Young investigator award funds vision enhancement research

// Electrical & Computer Engineering

Tags: Award, Faculty, research

Photo of color enhancement demonstration equipment

Kats and his students have developed a simple experiment to show enhanced color vision. Using a different optical filter in each lens, they created “glasses” that allow them to see the difference between metamers—two objects that have different spectra, but without the glasses, appear as the same color.

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Photo of Mikhail KatsWe see the world in a certain way: The sky is blue, grass is green, and so on.

Yet, the colors we humans can see are but a small part of the story. “Ability to see color,” says Mikhail Kats, “is not an ability to see spectrum. A spectrum has lots more information.”

An assistant professor of electrical and computer engineering at the University of Wisconsin-Madison, Kats aims to enhance the spectral information available to healthy human eyes.

Humans with normal vision see color through millions of eye cells called cones, which respond to the wavelengths of light reflected back to us from nearly everything we see. Most people have what’s known as “trichromatic” color vision; in other words, we have three types of cones, each sensitive to a different range within the visible spectrum, roughly corresponding to either red, green or blue.

Already, Kats and his students have developed glasses that “refine” a wearer’s color vision, enabling that person to differentiate color in objects that, without the glasses, might appear to be the same color, but actually have a different spectral composition.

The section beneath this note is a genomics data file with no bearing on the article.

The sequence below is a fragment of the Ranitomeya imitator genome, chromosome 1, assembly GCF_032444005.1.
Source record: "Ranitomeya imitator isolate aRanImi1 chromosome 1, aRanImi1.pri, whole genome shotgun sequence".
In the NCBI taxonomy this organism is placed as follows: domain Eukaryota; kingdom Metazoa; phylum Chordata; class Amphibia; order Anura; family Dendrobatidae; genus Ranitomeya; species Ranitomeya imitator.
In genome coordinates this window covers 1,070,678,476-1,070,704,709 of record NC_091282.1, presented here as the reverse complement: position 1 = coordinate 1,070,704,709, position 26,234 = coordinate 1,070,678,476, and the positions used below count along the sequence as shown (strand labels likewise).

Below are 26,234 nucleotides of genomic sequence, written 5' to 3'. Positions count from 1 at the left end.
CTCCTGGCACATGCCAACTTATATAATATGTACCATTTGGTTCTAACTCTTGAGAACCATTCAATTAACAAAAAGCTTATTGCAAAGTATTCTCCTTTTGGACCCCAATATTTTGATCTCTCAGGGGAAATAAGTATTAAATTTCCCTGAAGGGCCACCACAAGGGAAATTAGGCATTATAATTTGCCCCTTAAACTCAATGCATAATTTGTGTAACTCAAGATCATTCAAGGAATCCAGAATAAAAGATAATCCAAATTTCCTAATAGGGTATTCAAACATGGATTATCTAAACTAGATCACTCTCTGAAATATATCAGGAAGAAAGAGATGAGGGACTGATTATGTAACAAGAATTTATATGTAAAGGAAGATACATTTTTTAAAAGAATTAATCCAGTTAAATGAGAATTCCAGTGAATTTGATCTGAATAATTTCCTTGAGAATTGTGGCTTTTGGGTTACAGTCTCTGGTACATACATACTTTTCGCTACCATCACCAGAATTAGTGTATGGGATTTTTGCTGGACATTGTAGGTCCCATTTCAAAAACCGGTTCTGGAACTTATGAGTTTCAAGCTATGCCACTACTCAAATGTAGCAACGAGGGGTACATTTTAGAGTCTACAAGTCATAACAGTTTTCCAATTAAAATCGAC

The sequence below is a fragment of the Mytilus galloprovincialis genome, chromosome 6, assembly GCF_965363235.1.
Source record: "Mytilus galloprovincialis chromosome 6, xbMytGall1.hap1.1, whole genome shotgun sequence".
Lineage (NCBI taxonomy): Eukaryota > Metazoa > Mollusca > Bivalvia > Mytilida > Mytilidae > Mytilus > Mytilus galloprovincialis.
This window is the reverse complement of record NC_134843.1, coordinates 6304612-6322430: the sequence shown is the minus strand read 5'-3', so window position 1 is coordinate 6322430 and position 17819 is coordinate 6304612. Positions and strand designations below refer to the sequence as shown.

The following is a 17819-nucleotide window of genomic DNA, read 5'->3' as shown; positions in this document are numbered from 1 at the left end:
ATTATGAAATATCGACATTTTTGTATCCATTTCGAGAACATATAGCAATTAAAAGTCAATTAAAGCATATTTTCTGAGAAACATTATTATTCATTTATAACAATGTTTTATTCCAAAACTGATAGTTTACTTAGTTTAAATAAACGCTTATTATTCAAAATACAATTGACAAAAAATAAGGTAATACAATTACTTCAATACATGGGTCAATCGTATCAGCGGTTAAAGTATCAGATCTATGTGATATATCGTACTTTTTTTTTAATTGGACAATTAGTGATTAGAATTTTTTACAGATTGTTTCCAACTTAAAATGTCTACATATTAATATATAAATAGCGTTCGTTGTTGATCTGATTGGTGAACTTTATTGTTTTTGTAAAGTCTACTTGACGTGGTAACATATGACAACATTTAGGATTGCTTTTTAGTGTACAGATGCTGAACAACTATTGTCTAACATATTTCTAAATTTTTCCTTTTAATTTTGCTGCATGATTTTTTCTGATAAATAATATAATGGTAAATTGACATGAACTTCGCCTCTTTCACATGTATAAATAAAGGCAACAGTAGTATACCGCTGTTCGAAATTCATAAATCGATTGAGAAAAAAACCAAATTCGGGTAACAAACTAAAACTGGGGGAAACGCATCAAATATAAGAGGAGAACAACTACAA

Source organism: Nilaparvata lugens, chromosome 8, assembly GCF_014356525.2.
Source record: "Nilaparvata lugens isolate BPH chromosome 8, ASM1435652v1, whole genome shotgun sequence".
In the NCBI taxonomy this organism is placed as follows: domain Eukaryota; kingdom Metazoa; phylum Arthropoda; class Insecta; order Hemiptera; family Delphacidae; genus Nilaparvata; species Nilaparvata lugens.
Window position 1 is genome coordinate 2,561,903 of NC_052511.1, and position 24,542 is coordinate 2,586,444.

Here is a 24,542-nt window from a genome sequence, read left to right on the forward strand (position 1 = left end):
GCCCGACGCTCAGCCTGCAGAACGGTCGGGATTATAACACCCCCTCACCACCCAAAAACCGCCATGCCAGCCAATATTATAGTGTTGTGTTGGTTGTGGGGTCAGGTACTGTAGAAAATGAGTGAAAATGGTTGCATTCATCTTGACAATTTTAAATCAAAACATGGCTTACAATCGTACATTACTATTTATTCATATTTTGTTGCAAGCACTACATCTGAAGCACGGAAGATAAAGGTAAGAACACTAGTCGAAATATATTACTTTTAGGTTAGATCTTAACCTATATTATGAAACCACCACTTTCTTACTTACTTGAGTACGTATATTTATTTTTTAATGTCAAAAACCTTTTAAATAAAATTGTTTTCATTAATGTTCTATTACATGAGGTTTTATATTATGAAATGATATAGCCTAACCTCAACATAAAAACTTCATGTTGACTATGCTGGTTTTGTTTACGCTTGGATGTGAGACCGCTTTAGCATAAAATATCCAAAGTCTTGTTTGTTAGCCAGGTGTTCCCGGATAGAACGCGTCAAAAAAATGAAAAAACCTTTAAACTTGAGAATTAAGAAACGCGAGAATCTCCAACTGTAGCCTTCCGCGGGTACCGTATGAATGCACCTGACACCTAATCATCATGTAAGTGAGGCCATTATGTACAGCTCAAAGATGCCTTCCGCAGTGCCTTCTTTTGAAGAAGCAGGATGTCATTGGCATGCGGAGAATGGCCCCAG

Enhanced color vision could be useful in a range of situations, he says. “You could look at a $20 bill and know that it’s counterfeit, or see that a piece of fruit is about to spoil,” says Kats. “You could visualize data, or create and enjoy art in new ways.”

In the future, Kats hopes to take the concept of enhanced vision to a whole new level. “We want to design a passive aid that gives people the ability to see outside of the visible spectrum, in particular, in the ultraviolet or infrared,” he says.

That’s a more dramatic change to vision than simply parsing the visible spectrum into more pieces, he says. But the ability to view chemicals, contamination or an enemy could have a major impact on, for example, the security of our military personnel.

A $450,000 Air Force Office of Scientific Research (AFOSR) young investigator award, which funds promising early-career researchers, is supporting that research.

The AFOSR award, says Kats, represents a major step in his ability to explore some of these very technically challenging ideas. “Until now, we have never been funded to do vision-enhancement research,” he says. “This award is not the end of the research. It’s not even the middle.”

Author: Renee Meiller